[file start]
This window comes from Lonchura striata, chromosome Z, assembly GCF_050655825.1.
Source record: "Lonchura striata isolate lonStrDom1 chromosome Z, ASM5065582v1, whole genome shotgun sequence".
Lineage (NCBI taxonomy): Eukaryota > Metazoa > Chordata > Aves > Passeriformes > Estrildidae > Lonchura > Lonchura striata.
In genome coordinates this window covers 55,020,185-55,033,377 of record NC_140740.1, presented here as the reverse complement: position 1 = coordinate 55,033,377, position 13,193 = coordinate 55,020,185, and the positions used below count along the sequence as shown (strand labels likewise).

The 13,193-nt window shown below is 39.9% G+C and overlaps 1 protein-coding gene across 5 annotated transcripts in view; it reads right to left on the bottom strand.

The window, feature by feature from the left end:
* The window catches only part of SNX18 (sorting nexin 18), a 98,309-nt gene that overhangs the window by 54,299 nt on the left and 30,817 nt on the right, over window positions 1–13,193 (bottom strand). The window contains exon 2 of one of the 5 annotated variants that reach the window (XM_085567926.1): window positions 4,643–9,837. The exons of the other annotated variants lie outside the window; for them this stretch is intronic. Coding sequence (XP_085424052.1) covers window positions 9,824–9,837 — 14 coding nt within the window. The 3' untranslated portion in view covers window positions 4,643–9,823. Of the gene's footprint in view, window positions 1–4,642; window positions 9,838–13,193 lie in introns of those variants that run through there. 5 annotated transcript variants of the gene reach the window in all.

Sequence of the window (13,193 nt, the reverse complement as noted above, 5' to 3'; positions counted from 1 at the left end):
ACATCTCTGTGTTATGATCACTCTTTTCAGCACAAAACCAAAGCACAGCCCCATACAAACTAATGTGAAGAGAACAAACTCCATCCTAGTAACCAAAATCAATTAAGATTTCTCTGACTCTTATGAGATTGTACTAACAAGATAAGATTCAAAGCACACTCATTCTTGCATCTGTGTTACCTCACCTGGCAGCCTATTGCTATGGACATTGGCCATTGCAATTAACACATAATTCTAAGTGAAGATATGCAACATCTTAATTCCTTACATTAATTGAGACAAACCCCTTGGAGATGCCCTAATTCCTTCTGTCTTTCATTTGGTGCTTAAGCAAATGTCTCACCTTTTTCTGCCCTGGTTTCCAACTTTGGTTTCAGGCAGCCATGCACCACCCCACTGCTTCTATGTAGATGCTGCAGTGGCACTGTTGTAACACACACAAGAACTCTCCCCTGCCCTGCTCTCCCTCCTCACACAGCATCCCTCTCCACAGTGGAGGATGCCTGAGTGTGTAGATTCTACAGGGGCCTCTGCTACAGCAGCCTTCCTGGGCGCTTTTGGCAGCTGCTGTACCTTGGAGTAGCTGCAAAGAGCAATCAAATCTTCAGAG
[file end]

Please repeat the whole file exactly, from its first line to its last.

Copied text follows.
This window comes from Lonchura striata, chromosome Z, assembly GCF_050655825.1.
Source record: "Lonchura striata isolate lonStrDom1 chromosome Z, ASM5065582v1, whole genome shotgun sequence".
Lineage (NCBI taxonomy): Eukaryota > Metazoa > Chordata > Aves > Passeriformes > Estrildidae > Lonchura > Lonchura striata.
In genome coordinates this window covers 55,020,185-55,033,377 of record NC_140740.1, presented here as the reverse complement: position 1 = coordinate 55,033,377, position 13,193 = coordinate 55,020,185, and the positions used below count along the sequence as shown (strand labels likewise).

The 13,193-nt window shown below is 39.9% G+C and overlaps 1 protein-coding gene across 5 annotated transcripts in view; it reads right to left on the bottom strand.

The window, feature by feature from the left end:
* The window catches only part of SNX18 (sorting nexin 18), a 98,309-nt gene that overhangs the window by 54,299 nt on the left and 30,817 nt on the right, over window positions 1–13,193 (bottom strand). The window contains exon 2 of one of the 5 annotated variants that reach the window (XM_085567926.1): window positions 4,643–9,837. The exons of the other annotated variants lie outside the window; for them this stretch is intronic. Coding sequence (XP_085424052.1) covers window positions 9,824–9,837 — 14 coding nt within the window. The 3' untranslated portion in view covers window positions 4,643–9,823. Of the gene's footprint in view, window positions 1–4,642; window positions 9,838–13,193 lie in introns of those variants that run through there. 5 annotated transcript variants of the gene reach the window in all.

Sequence of the window (13,193 nt, the reverse complement as noted above, 5' to 3'; positions counted from 1 at the left end):
ACATCTCTGTGTTATGATCACTCTTTTCAGCACAAAACCAAAGCACAGCCCCATACAAACTAATGTGAAGAGAACAAACTCCATCCTAGTAACCAAAATCAATTAAGATTTCTCTGACTCTTATGAGATTGTACTAACAAGATAAGATTCAAAGCACACTCATTCTTGCATCTGTGTTACCTCACCTGGCAGCCTATTGCTATGGACATTGGCCATTGCAATTAACACATAATTCTAAGTGAAGATATGCAACATCTTAATTCCTTACATTAATTGAGACAAACCCCTTGGAGATGCCCTAATTCCTTCTGTCTTTCATTTGGTGCTTAAGCAAATGTCTCACCTTTTTCTGCCCTGGTTTCCAACTTTGGTTTCAGGCAGCCATGCACCACCCCACTGCTTCTATGTAGATGCTGCAGTGGCACTGTTGTAACACACACAAGAACTCTCCCCTGCCCTGCTCTCCCTCCTCACACAGCATCCCTCTCCACAGTGGAGGATGCCTGAGTGTGTAGATTCTACAGGGGCCTCTGCTACAGCAGCCTTCCTGGGCGCTTTTGGCAGCTGCTGTACCTTGGAGTAGCTGCAAAGAGCAATCAAATCTTCAGAG